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The Daily Tar Heel

Editorial: Visit Cash Crop! to learn about the legacy of slavery

Starting on Oct. 20, you might have noticed an art gallery fill up one of the empty storefronts on Franklin. Cash Crop!, is an art installation by Durham artist Stephen Hayes. The gallery consists of 15 life-size sculptures that represent that 15 million enslaved Africans sold through the slave trade. This gallery is a must-see.

This free pop-up gallery is part of a greater University initiative to commemorate the 400 year anniversary of the first enslaved people from Africa brought to the United States. Sponsored by the UNC Sonja Haynes Stone Center for Black Culture and History, this is a community effort to remember and understand the slave trade in a different setting. As opposed to traditional classroom education, this gallery challenges the ideas of what enslavement, and enslaved peoples, looked like.

The artist hopes that, "when people see it, they think, ‘It looks like somebody I know,’ or, ‘It looks like me." Through this display, Hayes is able to bring audiences in to begin to comprehend the human element of the slave trade and modern racism.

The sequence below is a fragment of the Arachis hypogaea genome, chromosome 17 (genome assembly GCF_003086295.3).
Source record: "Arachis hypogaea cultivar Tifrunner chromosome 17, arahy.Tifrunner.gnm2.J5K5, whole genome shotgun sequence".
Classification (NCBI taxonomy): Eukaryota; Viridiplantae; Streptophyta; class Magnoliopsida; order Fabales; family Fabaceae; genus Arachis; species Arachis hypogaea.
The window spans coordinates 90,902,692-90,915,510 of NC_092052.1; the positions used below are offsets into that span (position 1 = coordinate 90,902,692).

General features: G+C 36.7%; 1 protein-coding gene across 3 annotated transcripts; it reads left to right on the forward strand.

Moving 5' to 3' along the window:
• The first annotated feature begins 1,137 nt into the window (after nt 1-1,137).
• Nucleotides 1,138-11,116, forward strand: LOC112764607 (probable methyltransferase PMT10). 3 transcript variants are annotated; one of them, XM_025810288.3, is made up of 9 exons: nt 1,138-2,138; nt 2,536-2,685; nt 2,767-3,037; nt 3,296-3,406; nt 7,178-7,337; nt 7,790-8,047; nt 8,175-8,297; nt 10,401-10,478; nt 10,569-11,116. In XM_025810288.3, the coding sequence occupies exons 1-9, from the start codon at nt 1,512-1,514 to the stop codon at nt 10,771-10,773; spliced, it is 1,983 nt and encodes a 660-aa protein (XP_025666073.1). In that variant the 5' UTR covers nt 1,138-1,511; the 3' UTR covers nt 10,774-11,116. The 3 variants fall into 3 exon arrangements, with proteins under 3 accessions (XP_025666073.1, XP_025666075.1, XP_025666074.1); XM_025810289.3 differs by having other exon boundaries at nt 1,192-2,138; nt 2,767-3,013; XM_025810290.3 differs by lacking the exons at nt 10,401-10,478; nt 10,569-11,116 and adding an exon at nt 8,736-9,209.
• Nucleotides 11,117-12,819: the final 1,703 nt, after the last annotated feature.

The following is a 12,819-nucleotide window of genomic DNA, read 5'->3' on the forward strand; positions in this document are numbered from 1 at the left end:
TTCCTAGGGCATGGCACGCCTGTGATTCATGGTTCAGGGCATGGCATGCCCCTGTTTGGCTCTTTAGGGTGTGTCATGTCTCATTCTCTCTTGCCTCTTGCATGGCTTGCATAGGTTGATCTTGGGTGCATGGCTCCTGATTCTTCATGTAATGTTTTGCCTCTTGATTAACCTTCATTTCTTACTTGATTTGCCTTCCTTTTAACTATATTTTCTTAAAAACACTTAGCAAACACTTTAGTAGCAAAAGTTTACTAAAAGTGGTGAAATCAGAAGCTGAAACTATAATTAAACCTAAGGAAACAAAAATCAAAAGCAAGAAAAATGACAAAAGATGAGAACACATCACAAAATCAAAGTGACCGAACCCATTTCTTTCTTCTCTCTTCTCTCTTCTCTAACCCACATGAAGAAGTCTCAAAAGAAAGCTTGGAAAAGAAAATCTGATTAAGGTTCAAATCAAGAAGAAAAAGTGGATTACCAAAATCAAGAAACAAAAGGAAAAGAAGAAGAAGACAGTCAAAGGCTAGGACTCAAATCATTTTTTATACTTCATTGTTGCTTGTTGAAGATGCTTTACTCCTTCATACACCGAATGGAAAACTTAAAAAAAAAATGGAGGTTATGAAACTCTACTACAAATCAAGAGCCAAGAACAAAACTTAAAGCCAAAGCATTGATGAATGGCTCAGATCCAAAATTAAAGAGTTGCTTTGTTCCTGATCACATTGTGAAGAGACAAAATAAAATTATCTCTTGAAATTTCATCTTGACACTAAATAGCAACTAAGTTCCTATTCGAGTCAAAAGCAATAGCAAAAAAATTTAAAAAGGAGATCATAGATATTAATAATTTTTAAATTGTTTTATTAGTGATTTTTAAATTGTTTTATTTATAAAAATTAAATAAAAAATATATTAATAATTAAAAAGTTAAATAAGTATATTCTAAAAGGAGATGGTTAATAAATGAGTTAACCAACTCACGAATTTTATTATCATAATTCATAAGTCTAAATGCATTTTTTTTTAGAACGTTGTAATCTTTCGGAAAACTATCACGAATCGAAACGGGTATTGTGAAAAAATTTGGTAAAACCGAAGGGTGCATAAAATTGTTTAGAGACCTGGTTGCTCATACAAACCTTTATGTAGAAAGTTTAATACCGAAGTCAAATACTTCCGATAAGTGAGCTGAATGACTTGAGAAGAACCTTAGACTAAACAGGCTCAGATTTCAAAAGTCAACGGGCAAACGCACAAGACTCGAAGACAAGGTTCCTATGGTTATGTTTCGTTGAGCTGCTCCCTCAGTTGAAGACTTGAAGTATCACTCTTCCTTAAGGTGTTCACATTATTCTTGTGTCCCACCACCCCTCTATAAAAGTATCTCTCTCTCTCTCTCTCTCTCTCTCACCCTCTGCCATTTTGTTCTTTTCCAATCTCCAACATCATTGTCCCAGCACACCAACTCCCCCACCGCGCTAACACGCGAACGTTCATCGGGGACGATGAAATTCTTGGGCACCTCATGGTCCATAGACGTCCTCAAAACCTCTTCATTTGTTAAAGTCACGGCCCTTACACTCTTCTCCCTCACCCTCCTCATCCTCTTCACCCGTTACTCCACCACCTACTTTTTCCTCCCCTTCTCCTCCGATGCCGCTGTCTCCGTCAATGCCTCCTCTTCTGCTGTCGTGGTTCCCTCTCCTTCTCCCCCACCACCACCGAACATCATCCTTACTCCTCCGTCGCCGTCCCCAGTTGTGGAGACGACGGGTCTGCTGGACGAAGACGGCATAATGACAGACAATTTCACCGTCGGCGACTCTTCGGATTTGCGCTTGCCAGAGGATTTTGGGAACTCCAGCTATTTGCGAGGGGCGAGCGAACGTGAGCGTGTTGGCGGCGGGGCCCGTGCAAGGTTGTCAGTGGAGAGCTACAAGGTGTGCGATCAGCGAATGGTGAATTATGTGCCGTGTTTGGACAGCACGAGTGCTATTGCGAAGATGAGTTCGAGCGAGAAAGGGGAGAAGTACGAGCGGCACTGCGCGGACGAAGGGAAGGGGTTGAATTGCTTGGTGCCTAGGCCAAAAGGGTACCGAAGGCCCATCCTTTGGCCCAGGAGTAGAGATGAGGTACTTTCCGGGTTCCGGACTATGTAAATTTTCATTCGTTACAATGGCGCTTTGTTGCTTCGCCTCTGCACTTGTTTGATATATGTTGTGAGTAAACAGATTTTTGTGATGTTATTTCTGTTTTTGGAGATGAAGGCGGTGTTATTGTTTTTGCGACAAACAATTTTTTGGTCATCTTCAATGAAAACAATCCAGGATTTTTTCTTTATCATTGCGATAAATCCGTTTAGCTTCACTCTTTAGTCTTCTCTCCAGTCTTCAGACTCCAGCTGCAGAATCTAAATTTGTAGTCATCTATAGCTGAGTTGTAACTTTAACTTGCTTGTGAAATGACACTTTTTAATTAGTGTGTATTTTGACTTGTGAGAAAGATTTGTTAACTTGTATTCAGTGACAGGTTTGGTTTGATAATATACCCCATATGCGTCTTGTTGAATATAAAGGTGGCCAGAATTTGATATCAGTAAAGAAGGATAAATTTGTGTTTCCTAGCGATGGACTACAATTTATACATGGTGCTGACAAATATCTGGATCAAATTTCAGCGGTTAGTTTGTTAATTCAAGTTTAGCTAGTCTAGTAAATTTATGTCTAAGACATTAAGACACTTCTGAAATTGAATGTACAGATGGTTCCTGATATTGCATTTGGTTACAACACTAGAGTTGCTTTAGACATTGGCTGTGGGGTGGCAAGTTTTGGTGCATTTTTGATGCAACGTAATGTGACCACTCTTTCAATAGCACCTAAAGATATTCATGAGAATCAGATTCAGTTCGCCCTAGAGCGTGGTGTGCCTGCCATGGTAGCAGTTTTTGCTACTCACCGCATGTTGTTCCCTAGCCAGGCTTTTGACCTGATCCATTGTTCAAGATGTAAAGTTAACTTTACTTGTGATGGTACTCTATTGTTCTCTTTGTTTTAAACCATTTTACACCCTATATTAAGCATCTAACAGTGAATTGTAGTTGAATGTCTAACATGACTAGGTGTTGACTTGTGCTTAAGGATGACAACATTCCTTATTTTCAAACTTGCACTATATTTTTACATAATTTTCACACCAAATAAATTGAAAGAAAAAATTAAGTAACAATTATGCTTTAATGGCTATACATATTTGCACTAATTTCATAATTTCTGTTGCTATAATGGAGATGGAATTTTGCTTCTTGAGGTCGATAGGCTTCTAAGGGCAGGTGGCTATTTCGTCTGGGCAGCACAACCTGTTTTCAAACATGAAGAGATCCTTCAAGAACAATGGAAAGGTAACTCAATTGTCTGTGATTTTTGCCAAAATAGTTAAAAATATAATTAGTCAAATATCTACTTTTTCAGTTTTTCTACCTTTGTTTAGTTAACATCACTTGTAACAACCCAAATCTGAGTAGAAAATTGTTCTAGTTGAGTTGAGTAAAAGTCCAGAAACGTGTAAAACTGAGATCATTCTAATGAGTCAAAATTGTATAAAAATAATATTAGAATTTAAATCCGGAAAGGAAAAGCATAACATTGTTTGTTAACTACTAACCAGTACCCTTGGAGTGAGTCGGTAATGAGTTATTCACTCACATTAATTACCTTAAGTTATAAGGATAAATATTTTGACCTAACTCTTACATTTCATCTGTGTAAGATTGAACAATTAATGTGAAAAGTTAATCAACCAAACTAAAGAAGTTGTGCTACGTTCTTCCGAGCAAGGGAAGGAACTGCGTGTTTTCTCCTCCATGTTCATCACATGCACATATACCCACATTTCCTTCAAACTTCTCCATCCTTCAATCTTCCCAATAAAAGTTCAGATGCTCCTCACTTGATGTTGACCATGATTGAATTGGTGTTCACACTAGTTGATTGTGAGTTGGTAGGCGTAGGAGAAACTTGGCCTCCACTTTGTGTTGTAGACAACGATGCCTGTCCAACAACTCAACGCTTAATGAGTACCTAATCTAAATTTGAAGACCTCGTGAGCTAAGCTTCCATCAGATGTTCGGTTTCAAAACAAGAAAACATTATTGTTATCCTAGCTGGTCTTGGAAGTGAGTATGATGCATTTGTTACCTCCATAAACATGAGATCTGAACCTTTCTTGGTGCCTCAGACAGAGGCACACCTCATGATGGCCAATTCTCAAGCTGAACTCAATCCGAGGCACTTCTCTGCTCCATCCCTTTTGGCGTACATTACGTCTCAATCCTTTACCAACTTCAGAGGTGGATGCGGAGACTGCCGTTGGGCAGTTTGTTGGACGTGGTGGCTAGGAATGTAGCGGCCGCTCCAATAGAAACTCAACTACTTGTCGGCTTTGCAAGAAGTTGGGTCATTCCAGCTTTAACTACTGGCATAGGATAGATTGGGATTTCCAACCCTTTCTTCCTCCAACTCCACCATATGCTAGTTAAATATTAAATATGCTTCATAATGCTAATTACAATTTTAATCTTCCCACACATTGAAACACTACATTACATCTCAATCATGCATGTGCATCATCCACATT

Hayes' work is also reflective of North Carolina history. The shackles on the bodies in the exhibit are made from nails taken from railroad tracks. Many of these nails were placed by imprisoned African Americans forced onto chain gangs to produce infrastructure in this state. As a local artist, Hayes is tying together local history to the greater narrative of enslavement and its legacies.

All members of the Chapel Hill community should visit this space. Take a break from your walk to Frutta Bowls, and spend some time enjoying and grappling with art. This work provides important historical context and a unique view into the world of slavery. It is not easy, but it is incredibly meaningful to face these realities up close. Doing so through art can facilitate this understanding and preserve history.

Along with viewing an incredible gallery, this art should be appreciated in support of local artists. Stephen Hayes is a Durham native, and prefers to be called a “creator” instead of an artist. We should be uplifting local creators that challenge our perceptions of the past and encourage us to think critically about what they create. Hayes does just this with "Cash Crop!"

The gallery will close on Nov. 18. The gallery is located in the center of our community, and it shines light on the ways in which slavery brought this place to where it is today. Students, faculty and members of the community should visit this exhibit to get a deeper understanding of what "Cash Crop!" represents, and experience the power of the statues first-hand.

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